> > > I tried testing it by pinging to an internet address from my LAN, to no
> > > avail.  I have NT on the LAN set up so my linux box is the default
> > > gateway.  Any suggestions?
> > I don't know your level of knowledge so I'm sorry if this is a little
> > pedantic.

> > This is what I have and maybe you can see how your setup differs.

> > #eth0 is on cable modem (24.xxx.yyy.zzz)
> > #eth1 is on LAN (192.168.1.1)
> > # deny everything
> > ipfwadm -I -p deny
> > ipfwadm -I -f
> > ipfwadm -O -p deny
> > ipfwadm -O -f
> > ipfwadm -F -p deny
> > ipfwadm -F -f

> > # permit dhcp traffic so that I can get an IP address allocated by ISP
> > # permit bootps (dhcp server) traffic into eth0
> > ipfwadm -I -a accept -S 0.0.0.0/0 bootps -D 0.0.0.0/0 -W eth0 -P udp
> > # permit bootpc (dhcp client) traffic out of eth0
> > ipfwadm -O -a accept -S 0.0.0.0/0 bootpc -D 0.0.0.0/0 -W eth0 -P udp

> > # permit localhost traffic (so ping localhost works)
> > ipfwadm -I -a accept -S 127.0.0.1/32 -D 127.0.0.1/32
> > ipfwadm -O -a accept -S 127.0.0.1/32 -D 127.0.0.1/32

> > # permit LAN traffic into and out of the firewall
> > ipfwadm -I -a accept -S 192.168.1.0/24 -D 0.0.0.0/0 -W eth1
> > ipfwadm -O -a accept -S 0.0.0.0/0 -D 192.168.1.0/24 -W eth1

> > # permit cable modem traffic into and out of the firewall
> > ipfwadm -I -a accept -S 0.0.0.0/0 -D 24.xxx.yyy.zzz/32 -W eth0
> > ipfwadm -O -a accept -S 24.xxx.yyy.zzz/32 -D 0.0.0.0/0 -W eth0

> > # masquerade the LAN
> > ipfwadm -F -a masquerade -S 192.168.1.0/24 -D 0.0.0.0/0 -W eth0

> > I don't make use of the -b option, which would simplify my rules. I don't
> > really have to use -I or -O rules but I may in the future lock things
> > down more and want placeholders in my firewall script.

> > Procedure to debug:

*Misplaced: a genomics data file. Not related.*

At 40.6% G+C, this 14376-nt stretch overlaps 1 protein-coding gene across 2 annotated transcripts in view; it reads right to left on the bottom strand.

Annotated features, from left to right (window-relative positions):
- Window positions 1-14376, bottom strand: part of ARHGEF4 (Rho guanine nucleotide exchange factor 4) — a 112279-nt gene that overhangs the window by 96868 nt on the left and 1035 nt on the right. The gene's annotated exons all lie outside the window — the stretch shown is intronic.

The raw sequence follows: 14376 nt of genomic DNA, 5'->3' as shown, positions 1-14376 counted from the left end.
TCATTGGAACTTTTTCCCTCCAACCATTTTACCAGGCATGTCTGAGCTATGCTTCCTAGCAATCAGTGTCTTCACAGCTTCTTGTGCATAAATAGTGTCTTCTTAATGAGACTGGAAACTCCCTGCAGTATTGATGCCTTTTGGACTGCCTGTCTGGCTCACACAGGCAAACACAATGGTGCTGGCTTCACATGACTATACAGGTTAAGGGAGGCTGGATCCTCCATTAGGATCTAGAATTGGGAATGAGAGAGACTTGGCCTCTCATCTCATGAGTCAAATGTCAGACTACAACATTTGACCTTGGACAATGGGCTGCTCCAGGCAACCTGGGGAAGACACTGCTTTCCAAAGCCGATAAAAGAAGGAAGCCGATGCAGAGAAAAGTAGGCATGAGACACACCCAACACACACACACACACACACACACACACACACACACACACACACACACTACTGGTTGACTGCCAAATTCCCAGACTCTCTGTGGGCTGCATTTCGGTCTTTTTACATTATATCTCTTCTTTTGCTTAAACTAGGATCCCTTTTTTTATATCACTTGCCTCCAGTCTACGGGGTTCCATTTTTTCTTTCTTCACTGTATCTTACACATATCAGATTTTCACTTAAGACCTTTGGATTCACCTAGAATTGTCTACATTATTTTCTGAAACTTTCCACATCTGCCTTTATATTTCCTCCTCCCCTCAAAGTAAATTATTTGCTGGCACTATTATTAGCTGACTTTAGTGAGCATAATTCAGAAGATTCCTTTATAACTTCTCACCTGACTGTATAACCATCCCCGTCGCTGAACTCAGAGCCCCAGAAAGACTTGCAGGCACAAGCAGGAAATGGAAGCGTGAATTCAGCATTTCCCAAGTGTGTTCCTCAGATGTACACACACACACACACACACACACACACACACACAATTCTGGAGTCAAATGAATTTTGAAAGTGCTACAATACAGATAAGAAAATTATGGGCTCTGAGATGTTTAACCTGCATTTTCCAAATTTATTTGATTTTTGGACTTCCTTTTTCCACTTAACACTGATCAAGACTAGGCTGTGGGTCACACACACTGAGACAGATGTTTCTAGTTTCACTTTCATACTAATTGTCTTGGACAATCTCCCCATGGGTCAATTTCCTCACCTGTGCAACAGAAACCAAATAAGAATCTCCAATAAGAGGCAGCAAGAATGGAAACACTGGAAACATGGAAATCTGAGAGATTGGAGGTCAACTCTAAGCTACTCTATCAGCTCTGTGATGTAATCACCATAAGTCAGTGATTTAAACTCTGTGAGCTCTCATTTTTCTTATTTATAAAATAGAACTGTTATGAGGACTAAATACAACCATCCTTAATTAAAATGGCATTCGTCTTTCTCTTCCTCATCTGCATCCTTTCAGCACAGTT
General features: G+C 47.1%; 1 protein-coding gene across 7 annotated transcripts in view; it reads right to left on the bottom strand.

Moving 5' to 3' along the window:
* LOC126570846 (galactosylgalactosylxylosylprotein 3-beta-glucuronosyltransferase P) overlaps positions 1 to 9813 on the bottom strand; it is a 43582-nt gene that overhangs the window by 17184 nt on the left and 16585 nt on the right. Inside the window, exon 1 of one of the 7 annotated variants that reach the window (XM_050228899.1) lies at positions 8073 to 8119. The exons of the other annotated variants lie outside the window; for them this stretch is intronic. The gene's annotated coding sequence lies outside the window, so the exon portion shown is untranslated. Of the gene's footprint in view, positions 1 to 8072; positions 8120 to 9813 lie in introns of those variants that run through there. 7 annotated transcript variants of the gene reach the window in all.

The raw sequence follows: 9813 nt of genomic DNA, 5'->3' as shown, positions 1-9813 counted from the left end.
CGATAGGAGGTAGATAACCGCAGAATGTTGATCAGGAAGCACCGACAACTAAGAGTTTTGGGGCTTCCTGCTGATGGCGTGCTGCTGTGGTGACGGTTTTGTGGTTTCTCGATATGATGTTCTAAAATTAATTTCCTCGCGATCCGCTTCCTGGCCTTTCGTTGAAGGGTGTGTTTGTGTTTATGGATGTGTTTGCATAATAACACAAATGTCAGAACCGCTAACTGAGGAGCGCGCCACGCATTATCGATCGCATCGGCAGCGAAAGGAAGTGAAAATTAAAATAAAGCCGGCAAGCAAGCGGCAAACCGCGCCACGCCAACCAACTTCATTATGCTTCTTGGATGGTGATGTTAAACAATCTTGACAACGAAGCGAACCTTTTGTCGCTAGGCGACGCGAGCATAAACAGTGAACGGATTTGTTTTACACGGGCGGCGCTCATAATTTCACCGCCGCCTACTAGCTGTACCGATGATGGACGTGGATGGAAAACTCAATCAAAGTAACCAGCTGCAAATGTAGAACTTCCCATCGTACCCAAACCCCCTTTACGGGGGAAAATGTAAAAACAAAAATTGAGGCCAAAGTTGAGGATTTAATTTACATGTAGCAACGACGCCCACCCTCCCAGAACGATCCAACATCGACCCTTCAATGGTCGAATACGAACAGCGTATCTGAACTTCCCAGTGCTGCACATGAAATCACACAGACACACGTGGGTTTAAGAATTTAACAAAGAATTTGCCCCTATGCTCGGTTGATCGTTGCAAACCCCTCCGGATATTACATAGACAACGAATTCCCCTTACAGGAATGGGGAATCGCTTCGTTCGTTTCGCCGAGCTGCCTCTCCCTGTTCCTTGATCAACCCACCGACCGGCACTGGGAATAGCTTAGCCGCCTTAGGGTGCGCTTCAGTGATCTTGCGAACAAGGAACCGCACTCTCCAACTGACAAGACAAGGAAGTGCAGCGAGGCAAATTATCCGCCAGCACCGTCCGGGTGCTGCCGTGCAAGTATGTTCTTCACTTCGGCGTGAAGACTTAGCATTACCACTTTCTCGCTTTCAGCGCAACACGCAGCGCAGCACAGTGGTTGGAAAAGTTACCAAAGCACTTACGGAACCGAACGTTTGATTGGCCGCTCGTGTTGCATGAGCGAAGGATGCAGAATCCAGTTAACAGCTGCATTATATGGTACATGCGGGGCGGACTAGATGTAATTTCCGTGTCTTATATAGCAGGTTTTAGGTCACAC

> > From the firewall:
> > 1 - you should be able to ping the localhost
> > 2 - you should be able to ping a host on the internet
> > 3 - you should be able to ping a host on your LAN

> > From a host on your LAN:
> > 4 - you should be able to ping the firewall
> > 5 - you should be able to ping a host on the internet

> > If you can't get one of the steps to work, then you need to see where the
> > packets are getting blocked. To figure this out, you can use tcpdump as
> > follows:

> > Let's say that step 5 doesn't work and that the "host on your LAN" has IP
> > address 192.l68.1.2. On the firewall, run this command:

> > tcpdump -i eth1 ip proto icmp
> > or
> > tcpdump -i eth1 ip proto 1

> > This will show you all packets received by the firewall on interface eth1
> > (the LAN-side of the firewall) whose ip protocol type is ICMP (what ping
> > uses). If you see echo-request packets from 192.168.1.2 then you know
> > that your internal machine's packets are getting to the firewall. If you
> > don't see echo-reply packets then you know the ping reply's aren't
> > coming out of the firewall and getting to your internal machine. What you
> > don't know is whether its the outgoing echo-request packets that aren't
> > getting out of the firewall and onto the internet in the first place or
> > its the returning echo-reply packets that aren't getting back through the
> > firewall to your internal machine. To find the answer, you need to see
> > what's happening on eth0 (the internet-side of the firewall). On the
> > firewall, run this command:

> > tcpdump -i eth0 ip proto icmp
> > or
> > tcpdump -i eth0 ip proto 1

> > tcpdump has a *LOT* of options that you can specify to allow you to focus
> > on only those packets which interest you. Check out its manpage.

> > If you see no echo-request packets, then the firewall isn't allowing them
> > out of your internal network.

> > If you see echo-request packets (you will also so echo-reply packets),
> > then the firewall isn't allowing the replies back into the internal LAN.

> > There's another wrinkle to this that I haven't mentioned.

> > Are your routing tables set up correctly? Your internal machines should
> > have the firewall's eth1 IP address set as their default gateway. You
> > mention above that this is already the case.